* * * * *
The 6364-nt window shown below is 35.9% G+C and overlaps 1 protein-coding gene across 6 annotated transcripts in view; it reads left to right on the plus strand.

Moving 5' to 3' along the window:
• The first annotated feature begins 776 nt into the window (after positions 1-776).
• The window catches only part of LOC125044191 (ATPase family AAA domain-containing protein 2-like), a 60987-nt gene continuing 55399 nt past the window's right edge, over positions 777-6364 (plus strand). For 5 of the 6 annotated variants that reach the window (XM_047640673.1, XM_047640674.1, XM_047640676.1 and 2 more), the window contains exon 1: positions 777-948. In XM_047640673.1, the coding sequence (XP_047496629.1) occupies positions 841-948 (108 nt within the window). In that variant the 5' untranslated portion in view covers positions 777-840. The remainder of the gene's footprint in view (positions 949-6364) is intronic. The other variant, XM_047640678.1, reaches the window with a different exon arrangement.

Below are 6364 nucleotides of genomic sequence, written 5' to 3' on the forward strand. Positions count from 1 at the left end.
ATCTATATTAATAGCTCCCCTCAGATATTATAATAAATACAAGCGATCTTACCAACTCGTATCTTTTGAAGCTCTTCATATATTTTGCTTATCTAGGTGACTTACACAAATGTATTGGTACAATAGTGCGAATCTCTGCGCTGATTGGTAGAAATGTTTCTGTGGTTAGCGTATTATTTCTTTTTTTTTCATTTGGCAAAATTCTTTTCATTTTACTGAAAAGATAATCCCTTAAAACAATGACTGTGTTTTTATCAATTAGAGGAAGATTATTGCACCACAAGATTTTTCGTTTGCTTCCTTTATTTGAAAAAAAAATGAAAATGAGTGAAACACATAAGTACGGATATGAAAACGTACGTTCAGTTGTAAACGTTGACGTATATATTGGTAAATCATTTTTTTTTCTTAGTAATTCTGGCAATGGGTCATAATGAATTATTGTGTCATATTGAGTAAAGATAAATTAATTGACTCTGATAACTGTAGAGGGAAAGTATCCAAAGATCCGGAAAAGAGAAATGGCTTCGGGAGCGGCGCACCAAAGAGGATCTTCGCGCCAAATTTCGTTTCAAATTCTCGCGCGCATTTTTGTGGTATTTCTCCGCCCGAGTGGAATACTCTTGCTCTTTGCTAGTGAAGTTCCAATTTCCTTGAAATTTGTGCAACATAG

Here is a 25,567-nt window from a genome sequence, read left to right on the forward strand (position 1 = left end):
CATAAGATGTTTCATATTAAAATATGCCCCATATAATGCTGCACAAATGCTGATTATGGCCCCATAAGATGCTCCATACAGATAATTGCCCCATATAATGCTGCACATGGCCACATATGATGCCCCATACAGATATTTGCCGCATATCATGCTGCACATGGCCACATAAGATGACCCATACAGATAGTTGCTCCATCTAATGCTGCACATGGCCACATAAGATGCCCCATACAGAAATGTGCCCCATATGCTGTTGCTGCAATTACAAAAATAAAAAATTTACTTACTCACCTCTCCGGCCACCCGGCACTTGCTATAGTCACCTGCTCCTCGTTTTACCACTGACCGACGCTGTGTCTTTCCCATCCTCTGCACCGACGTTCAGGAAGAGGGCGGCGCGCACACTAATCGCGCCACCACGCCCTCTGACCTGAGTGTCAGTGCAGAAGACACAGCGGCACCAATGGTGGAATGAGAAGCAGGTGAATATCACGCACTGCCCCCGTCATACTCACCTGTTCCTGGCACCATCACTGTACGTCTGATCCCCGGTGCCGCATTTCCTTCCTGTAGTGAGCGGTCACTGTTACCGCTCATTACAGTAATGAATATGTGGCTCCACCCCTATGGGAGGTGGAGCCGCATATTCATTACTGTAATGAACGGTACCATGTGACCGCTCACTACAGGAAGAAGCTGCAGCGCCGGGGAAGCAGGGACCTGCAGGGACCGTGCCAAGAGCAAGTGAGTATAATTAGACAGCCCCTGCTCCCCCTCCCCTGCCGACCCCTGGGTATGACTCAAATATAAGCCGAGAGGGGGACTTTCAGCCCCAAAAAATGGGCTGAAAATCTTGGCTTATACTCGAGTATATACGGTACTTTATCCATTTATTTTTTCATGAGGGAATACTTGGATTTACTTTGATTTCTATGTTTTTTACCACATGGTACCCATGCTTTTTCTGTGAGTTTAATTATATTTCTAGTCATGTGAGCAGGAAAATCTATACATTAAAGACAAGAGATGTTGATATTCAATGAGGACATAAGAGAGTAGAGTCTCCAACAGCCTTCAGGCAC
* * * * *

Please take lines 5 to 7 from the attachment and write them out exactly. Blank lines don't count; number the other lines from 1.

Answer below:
Below are 6364 nucleotides of genomic sequence, written 5' to 3' on the forward strand. Positions count from 1 at the left end.
ATCTATATTAATAGCTCCCCTCAGATATTATAATAAATACAAGCGATCTTACCAACTCGTATCTTTTGAAGCTCTTCATATATTTTGCTTATCTAGGTGACTTACACAAATGTATTGGTACAATAGTGCGAATCTCTGCGCTGATTGGTAGAAATGTTTCTGTGGTTAGCGTATTATTTCTTTTTTTTTCATTTGGCAAAATTCTTTTCATTTTACTGAAAAGATAATCCCTTAAAACAATGACTGTGTTTTTATCAATTAGAGGAAGATTATTGCACCACAAGATTTTTCGTTTGCTTCCTTTATTTGAAAAAAAAATGAAAATGAGTGAAACACATAAGTACGGATATGAAAACGTACGTTCAGTTGTAAACGTTGACGTATATATTGGTAAATCATTTTTTTTTCTTAGTAATTCTGGCAATGGGTCATAATGAATTATTGTGTCATATTGAGTAAAGATAAATTAATTGACTCTGATAACTGTAGAGGGAAAGTATCCAAAGATCCGGAAAAGAGAAATGGCTTCGGGAGCGGCGCACCAAAGAGGATCTTCGCGCCAAATTTCGTTTCAAATTCTCGCGCGCATTTTTGTGGTATTTCTCCGCCCGAGTGGAATACTCTTGCTCTTTGCTAGTGAAGTTCCAATTTCCTTGAAATTTGTGCAACATAG

Here is a 25,567-nt window from a genome sequence, read left to right on the forward strand (position 1 = left end):